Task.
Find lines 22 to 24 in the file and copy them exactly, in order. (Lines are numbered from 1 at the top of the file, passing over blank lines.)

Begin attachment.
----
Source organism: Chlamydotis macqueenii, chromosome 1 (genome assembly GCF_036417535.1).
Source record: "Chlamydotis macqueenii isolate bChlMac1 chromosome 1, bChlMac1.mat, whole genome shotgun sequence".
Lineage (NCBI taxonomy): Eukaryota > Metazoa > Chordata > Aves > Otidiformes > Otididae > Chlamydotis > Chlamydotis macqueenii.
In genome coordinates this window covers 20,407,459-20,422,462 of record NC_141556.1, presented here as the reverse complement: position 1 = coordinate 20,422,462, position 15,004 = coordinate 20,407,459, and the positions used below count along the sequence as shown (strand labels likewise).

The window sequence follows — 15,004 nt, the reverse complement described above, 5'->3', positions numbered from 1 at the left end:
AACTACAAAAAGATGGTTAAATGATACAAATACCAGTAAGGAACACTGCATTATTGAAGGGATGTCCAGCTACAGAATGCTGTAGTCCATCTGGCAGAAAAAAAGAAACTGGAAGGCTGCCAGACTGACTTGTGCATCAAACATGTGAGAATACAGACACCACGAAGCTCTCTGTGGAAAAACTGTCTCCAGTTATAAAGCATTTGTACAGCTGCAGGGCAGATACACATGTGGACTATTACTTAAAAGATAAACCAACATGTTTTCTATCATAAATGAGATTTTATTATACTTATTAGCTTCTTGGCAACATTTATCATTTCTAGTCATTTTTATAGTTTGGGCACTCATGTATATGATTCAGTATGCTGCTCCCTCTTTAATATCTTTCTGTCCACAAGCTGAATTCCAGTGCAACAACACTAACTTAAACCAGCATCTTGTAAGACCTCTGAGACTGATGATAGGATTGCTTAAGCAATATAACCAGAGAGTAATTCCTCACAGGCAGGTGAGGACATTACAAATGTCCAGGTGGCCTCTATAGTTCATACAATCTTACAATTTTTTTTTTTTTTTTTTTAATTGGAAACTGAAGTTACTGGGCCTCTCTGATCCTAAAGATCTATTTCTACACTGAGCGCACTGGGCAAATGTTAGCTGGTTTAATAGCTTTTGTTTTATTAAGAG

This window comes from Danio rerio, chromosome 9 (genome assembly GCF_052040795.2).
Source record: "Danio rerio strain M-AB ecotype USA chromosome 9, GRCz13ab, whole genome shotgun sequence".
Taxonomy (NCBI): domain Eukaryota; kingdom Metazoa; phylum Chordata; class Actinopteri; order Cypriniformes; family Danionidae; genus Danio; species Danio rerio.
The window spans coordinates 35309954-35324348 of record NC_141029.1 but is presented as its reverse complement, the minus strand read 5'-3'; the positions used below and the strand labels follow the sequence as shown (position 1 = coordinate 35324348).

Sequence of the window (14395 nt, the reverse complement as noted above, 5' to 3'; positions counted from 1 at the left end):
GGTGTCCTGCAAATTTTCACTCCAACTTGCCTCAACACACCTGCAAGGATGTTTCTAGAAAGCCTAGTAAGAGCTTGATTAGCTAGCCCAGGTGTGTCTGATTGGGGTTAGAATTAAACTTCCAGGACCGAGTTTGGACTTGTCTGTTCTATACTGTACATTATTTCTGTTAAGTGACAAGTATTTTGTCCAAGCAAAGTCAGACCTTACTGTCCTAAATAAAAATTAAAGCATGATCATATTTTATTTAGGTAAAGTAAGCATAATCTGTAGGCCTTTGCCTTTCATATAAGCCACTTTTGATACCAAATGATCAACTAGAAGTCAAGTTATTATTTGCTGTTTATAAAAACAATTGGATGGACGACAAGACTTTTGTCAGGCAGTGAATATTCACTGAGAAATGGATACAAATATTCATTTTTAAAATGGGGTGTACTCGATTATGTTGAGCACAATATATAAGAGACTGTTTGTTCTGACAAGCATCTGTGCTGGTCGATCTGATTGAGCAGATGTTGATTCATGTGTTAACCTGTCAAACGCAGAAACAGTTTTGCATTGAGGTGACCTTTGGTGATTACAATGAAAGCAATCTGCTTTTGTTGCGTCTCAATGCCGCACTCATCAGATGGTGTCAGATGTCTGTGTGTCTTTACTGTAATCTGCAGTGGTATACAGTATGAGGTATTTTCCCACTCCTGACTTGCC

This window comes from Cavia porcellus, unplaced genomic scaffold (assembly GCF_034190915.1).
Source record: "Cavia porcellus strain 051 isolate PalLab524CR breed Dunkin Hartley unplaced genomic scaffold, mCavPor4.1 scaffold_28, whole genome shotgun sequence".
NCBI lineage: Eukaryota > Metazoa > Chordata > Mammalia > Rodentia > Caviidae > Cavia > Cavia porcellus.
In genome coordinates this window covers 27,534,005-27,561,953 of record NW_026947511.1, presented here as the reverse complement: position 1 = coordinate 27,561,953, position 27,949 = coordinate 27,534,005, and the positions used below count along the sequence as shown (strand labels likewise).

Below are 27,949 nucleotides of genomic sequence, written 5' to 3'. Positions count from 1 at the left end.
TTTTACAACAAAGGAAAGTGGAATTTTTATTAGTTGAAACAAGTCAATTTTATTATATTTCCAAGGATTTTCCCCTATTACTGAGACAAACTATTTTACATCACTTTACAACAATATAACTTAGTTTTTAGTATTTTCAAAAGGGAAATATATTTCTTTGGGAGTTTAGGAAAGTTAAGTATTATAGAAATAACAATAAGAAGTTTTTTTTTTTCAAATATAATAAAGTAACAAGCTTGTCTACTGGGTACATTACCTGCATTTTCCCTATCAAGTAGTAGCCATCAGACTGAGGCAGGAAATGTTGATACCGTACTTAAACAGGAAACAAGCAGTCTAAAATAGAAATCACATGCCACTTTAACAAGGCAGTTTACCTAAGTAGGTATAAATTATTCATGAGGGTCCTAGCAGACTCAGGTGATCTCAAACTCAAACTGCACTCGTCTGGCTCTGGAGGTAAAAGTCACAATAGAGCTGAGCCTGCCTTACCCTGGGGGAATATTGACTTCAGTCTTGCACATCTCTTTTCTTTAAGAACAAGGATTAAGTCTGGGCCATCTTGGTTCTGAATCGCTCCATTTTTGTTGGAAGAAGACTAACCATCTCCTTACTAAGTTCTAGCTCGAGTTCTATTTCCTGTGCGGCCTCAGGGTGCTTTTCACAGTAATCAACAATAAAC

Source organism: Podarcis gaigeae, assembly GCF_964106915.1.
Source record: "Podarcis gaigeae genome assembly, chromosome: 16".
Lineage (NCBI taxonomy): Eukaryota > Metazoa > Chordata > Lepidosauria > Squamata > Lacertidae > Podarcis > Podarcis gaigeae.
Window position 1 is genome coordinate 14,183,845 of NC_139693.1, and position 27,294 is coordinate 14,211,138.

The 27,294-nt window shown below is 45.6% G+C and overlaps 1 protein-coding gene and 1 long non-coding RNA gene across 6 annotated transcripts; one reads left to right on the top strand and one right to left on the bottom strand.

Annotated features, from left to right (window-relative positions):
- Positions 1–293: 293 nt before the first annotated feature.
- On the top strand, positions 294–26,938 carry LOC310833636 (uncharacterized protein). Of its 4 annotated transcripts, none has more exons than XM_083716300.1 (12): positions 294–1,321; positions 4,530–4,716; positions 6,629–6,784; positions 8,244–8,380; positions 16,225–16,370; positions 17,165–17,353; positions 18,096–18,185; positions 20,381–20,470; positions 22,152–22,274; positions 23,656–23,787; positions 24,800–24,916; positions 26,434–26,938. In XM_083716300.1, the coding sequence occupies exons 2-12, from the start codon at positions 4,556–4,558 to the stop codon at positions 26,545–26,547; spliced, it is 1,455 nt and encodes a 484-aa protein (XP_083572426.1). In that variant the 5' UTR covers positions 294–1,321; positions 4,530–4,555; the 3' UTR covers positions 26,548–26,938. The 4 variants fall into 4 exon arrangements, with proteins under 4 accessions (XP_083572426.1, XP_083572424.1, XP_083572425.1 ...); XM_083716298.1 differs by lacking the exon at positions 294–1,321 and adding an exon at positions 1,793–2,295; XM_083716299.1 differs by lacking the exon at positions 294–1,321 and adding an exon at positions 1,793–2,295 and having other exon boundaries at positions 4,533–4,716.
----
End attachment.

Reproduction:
Window position 1 is genome coordinate 14,183,845 of NC_139693.1, and position 27,294 is coordinate 14,211,138.

The 27,294-nt window shown below is 45.6% G+C and overlaps 1 protein-coding gene and 1 long non-coding RNA gene across 6 annotated transcripts; one reads left to right on the top strand and one right to left on the bottom strand.

Annotated features, from left to right (window-relative positions):